Saturday, April 07, 2007

U.S. Supreme Court -- protector of the environment?

This can't be what movement conservatives expected from a court filled with Reagan, Bush I and Bush II appointees.

In two separate rulings, the Supreme Court cleared legal roadblocks to addressing climate change and other environmental problems.

In the first case, covered in this AP story by Pete Yost, the Supreme Court, on a 9-0 vote, overturned a lower court ruling that allowed some old power plants to get out of regulations controlling emissions of sulfur and nitrates. What, you ask? This isn't about CO2? No. These are regulations for controlling acid rain. Yes thats right: some power companies are still fighting otherwise successful acid rain regulations. Duke Power is the culprit here. Keep this in mind when viewing calls from power companies to please regulate CO2 emissions. Those need to be examined very closely.

In the second case, a 5-4 vote said that the E.P.A. can indeed regulate CO2 emissions from car tailpipes. The NYTimes article by, and we're not kidding, Linda Greenhouse, spends a lot of time on the legal issue the minority was arguing: that the case didn't have standing.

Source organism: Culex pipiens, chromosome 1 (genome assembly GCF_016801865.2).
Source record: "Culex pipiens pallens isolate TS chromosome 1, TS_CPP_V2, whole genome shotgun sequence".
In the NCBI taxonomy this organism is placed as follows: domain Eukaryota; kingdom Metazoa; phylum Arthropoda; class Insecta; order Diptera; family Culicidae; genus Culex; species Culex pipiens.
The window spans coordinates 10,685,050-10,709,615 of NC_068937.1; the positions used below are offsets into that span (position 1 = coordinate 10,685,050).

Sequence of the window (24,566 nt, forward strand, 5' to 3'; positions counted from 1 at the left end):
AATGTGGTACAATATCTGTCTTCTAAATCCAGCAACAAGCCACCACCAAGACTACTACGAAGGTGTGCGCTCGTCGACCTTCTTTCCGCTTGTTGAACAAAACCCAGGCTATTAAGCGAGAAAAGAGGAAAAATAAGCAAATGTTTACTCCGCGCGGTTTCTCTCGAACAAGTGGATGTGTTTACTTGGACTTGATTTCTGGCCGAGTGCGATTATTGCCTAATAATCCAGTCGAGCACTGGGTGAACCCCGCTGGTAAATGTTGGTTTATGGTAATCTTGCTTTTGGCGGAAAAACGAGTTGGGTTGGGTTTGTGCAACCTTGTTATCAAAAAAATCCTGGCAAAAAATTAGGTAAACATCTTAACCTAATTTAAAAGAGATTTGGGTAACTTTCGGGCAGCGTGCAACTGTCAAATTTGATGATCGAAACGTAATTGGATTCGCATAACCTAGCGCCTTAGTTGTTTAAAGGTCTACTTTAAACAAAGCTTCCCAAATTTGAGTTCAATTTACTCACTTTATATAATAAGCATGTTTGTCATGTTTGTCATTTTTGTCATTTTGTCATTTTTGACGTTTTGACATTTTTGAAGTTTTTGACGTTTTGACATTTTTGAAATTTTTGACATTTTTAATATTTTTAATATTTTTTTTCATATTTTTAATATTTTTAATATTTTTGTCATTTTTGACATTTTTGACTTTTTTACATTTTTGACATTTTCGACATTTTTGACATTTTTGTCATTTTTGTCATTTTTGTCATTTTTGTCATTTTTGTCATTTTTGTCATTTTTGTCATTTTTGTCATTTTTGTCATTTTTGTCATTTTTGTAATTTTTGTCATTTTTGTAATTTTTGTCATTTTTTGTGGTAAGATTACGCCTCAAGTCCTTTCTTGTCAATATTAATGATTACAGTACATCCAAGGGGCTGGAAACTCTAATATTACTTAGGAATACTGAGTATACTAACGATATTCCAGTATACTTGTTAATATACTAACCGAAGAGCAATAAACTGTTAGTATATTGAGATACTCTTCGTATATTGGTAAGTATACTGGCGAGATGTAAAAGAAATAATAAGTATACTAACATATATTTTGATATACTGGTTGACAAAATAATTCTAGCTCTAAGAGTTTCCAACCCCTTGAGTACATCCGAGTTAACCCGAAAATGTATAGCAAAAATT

This is being hailed as a major victory however don't expect an EPA staffed with Bush appointees to move quickly on their new authority. One immediate effect of this ruling, according to an AP story by Samantha Young, is that the EPA will go ahead and consider California's request to set its own tail pipe emission standards.

Actually the 4 in the 5-4 vote were Cheif Justice Roberts, Alito, Scalia and Thomas. Conservatives are close to getting the court they want.

Update: Sure enough, the EPA is dragging its heals in doing anything about CO2.

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